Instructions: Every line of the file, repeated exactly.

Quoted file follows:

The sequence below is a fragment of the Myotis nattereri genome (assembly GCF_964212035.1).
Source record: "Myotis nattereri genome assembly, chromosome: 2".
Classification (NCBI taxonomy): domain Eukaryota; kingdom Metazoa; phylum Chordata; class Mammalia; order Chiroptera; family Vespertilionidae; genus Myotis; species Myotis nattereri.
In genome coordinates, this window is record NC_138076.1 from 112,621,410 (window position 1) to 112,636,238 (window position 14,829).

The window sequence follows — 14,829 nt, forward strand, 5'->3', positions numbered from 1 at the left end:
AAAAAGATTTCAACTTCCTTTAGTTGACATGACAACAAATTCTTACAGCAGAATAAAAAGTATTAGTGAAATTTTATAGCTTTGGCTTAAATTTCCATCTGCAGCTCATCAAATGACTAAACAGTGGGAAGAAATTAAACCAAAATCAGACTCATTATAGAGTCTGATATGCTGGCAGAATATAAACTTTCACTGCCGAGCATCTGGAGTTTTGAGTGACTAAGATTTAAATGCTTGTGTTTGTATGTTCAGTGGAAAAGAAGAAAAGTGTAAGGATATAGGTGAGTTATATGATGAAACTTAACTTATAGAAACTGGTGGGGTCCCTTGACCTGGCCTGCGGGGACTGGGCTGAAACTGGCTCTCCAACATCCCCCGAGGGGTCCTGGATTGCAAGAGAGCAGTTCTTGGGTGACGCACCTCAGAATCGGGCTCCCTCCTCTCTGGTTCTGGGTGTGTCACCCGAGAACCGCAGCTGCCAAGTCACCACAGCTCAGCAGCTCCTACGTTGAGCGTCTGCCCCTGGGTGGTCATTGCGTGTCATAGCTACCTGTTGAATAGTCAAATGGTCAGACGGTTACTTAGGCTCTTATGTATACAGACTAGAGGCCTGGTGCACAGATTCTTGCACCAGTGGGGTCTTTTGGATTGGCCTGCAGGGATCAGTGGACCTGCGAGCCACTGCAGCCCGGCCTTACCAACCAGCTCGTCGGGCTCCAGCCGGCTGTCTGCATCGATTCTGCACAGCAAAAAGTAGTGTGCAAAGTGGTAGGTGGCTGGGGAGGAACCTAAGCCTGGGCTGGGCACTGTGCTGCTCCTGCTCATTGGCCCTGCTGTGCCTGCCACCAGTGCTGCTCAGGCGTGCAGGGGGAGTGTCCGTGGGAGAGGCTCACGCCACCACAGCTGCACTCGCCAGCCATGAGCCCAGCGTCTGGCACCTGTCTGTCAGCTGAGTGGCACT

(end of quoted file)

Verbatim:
The sequence below is a fragment of the Myotis nattereri genome (assembly GCF_964212035.1).
Source record: "Myotis nattereri genome assembly, chromosome: 2".
Classification (NCBI taxonomy): domain Eukaryota; kingdom Metazoa; phylum Chordata; class Mammalia; order Chiroptera; family Vespertilionidae; genus Myotis; species Myotis nattereri.
In genome coordinates, this window is record NC_138076.1 from 112,621,410 (window position 1) to 112,636,238 (window position 14,829).

The window sequence follows — 14,829 nt, forward strand, 5'->3', positions numbered from 1 at the left end:
AAAAAGATTTCAACTTCCTTTAGTTGACATGACAACAAATTCTTACAGCAGAATAAAAAGTATTAGTGAAATTTTATAGCTTTGGCTTAAATTTCCATCTGCAGCTCATCAAATGACTAAACAGTGGGAAGAAATTAAACCAAAATCAGACTCATTATAGAGTCTGATATGCTGGCAGAATATAAACTTTCACTGCCGAGCATCTGGAGTTTTGAGTGACTAAGATTTAAATGCTTGTGTTTGTATGTTCAGTGGAAAAGAAGAAAAGTGTAAGGATATAGGTGAGTTATATGATGAAACTTAACTTATAGAAACTGGTGGGGTCCCTTGACCTGGCCTGCGGGGACTGGGCTGAAACTGGCTCTCCAACATCCCCCGAGGGGTCCTGGATTGCAAGAGAGCAGTTCTTGGGTGACGCACCTCAGAATCGGGCTCCCTCCTCTCTGGTTCTGGGTGTGTCACCCGAGAACCGCAGCTGCCAAGTCACCACAGCTCAGCAGCTCCTACGTTGAGCGTCTGCCCCTGGGTGGTCATTGCGTGTCATAGCTACCTGTTGAATAGTCAAATGGTCAGACGGTTACTTAGGCTCTTATGTATACAGACTAGAGGCCTGGTGCACAGATTCTTGCACCAGTGGGGTCTTTTGGATTGGCCTGCAGGGATCAGTGGACCTGCGAGCCACTGCAGCCCGGCCTTACCAACCAGCTCGTCGGGCTCCAGCCGGCTGTCTGCATCGATTCTGCACAGCAAAAAGTAGTGTGCAAAGTGGTAGGTGGCTGGGGAGGAACCTAAGCCTGGGCTGGGCACTGTGCTGCTCCTGCTCATTGGCCCTGCTGTGCCTGCCACCAGTGCTGCTCAGGCGTGCAGGGGGAGTGTCCGTGGGAGAGGCTCACGCCACCACAGCTGCACTCGCCAGCCATGAGCCCAGCGTCTGGCACCTGTCTGTCAGCTGAGTGGCACT